Q: I’ve often read that Americans are getting fatter and fatter. But I’ve noticed that serving sizes seem to be getting larger and larger. Do you think there could be a connection?

A: Mary Wilson, R.D. says ” Absolutely! Portion sizes are bigger than ever! Sure you may have had a salad or a turkey sandwich at lunch, or a bagel for a snack. But is it a huge restaurant salad with chunks of cheese and bacon and creamy dressing? Does the turkey sandwich have half pound of meat on a sub roll? Is it a huge five-ounce bagel loaded with cream cheese?

Managing our weight means increasing physical activity and watching portion sizes. And small changes do make a big difference over time. Just cutting your fat intake by one teaspoon per day can help you lose almost five pounds per year.

To keep your weight at a healthy level, it’s a good idea to take a close look at how much you really eat. Here are a few tips:

  1. Share a restaurant entree with a friend or bring home half for the next day’s lunch. Round out the meal with fresh fruit.
  2. Look at the serving size on the Nutrition Facts label. Are you eating twice that amount? If so, double the calories listed for one serving.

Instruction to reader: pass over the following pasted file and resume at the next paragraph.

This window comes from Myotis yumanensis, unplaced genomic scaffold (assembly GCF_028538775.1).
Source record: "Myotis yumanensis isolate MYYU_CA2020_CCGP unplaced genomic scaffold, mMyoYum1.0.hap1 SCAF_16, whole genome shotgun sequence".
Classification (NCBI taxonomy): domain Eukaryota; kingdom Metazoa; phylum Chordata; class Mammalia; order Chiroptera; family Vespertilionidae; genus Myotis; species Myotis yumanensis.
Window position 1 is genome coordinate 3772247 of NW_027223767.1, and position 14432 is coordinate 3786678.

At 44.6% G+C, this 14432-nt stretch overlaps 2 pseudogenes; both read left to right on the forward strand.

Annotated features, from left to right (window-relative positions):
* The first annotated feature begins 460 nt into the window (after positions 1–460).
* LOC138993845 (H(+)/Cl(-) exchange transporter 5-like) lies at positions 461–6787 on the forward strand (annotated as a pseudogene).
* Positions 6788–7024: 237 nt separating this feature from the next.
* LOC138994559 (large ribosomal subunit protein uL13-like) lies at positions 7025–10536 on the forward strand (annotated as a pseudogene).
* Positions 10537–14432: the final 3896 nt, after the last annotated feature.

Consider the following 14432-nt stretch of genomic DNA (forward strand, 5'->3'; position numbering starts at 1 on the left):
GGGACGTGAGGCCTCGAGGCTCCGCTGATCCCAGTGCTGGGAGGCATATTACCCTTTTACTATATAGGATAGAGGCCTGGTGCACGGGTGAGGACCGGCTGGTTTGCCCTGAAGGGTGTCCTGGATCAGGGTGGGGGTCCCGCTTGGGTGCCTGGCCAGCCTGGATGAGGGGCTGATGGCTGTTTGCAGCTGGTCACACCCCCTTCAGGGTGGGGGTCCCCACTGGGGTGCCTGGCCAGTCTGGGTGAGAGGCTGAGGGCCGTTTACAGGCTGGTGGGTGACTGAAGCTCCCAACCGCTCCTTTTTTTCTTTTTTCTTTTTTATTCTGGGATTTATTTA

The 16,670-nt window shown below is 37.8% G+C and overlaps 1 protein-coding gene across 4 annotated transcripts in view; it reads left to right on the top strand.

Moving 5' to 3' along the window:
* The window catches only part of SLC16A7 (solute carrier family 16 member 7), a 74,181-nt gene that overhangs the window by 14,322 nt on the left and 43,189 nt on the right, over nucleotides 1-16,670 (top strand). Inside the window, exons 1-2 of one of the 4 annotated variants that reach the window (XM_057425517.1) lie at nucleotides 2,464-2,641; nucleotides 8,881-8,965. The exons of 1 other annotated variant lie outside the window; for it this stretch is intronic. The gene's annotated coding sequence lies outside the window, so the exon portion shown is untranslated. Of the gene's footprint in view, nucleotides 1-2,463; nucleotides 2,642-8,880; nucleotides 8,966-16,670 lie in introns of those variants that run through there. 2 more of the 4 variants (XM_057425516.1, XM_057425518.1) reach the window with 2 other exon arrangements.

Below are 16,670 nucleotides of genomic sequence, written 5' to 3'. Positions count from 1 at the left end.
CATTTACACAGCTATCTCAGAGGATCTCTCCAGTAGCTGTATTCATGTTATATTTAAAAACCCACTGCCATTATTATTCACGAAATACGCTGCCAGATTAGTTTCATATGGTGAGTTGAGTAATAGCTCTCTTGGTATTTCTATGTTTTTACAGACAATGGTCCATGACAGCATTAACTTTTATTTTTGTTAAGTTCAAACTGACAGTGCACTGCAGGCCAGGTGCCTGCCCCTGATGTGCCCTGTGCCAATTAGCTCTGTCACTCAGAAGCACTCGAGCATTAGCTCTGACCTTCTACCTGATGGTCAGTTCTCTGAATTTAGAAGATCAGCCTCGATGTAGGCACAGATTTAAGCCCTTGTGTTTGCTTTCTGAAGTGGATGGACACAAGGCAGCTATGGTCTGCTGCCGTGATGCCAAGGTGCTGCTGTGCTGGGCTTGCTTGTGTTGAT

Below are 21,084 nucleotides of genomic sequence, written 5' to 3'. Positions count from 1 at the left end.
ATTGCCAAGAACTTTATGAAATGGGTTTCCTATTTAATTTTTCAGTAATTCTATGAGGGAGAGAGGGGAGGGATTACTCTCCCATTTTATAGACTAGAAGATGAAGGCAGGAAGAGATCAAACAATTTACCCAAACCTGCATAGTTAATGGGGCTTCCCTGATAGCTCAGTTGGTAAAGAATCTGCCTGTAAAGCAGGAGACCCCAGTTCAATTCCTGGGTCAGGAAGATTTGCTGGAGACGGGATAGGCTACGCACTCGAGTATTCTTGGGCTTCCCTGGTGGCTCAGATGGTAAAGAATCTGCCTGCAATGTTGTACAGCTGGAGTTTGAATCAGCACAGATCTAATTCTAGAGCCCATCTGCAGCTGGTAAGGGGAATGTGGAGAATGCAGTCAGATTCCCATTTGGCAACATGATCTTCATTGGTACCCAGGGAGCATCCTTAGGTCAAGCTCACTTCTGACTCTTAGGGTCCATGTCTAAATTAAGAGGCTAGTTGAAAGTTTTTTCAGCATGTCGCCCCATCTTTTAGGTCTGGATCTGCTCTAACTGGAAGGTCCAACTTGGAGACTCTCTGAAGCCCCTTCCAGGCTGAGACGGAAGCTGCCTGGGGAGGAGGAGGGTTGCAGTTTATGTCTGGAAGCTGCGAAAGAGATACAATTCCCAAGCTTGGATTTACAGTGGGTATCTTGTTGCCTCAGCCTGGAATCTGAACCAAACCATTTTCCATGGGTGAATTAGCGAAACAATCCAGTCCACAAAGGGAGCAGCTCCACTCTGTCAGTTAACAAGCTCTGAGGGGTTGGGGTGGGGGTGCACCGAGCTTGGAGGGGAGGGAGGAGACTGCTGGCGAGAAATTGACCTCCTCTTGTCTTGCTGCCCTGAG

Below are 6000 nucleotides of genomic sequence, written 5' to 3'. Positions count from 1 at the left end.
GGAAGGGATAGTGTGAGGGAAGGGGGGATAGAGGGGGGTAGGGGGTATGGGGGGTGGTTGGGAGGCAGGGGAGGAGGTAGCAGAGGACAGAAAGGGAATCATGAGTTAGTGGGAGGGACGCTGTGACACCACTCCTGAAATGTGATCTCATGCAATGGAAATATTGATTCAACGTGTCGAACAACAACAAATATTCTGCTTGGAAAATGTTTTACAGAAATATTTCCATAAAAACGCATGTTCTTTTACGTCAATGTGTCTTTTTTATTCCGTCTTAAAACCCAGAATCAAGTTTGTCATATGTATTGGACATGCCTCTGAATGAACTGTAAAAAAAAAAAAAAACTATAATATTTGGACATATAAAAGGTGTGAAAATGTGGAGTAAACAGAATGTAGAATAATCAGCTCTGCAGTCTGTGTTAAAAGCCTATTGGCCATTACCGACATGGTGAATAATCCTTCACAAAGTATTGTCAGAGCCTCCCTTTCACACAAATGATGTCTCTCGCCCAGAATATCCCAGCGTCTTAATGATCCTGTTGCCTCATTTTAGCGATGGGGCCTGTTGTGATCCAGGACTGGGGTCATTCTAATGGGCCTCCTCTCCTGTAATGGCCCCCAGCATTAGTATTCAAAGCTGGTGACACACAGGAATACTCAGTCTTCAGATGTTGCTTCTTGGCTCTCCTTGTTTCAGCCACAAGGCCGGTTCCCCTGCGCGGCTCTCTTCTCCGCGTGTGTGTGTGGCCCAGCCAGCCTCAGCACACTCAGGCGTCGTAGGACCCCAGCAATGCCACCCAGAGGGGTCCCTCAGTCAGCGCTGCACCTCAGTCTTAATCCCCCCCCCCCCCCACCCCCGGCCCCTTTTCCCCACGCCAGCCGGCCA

Most of us eat more than we think. For one day, measure your cereal, pasta, meat, parmesan cheese and other foods to determine your serving size. Learn what one serving looks like and modify your portions accordingly.

Remember that there are some foods you should be eating more of; Vegetables, fruits, and grains. So load up on low-calorie veggies and cut down on fatty meats, cheeses, sweets and treats which are loaded with calories.”

For more information about portions:
www.gethealthyclarkcounty.org

Q: Does “low-fat” mean “low-calorie?”

A: Not necessarily. Mary Wilson, Registered Dietitian explains “Fat itself is a concentrated source of calories. So reducing the fat content may trim calories, but carbohydrate-rich ingredients may take their place and keep the calorie count up. It’s essential to read the Nutrition Facts on the food label to really know what you’re getting.

For example, let’s compare the regular Fig Newtons with their fat-free version. One regular Fig Newton has 55 calories, 1.25 grams of fat, and 11 grams of carbohydrate. The fat-free Fig Newton has 50 calories, 0 grams of fat, and 11 grams of carbohydrate. Huh? Yeah, the fat is gone but the calories are still there. How can that be? Well, the regular Fig Newton is slightly larger (1.5 grams) than the fat-free one which accounts for the 5 calorie difference. So what’s the benefit in buying the fat-free Fig Newtons? Yes, you do save 1.25 grams of fat but you don’t really save much in the way of calories.

You can see it’s not only important to read the Nutrition Facts panel on the food label -so you know whether buying the low-fat or fat-free version is all it’s cracked up to be  -but you also need to check the price and the package size to make sure you’re not being gouged!”

To learn more about the food label:
http://www.gethealthyclarkcounty.org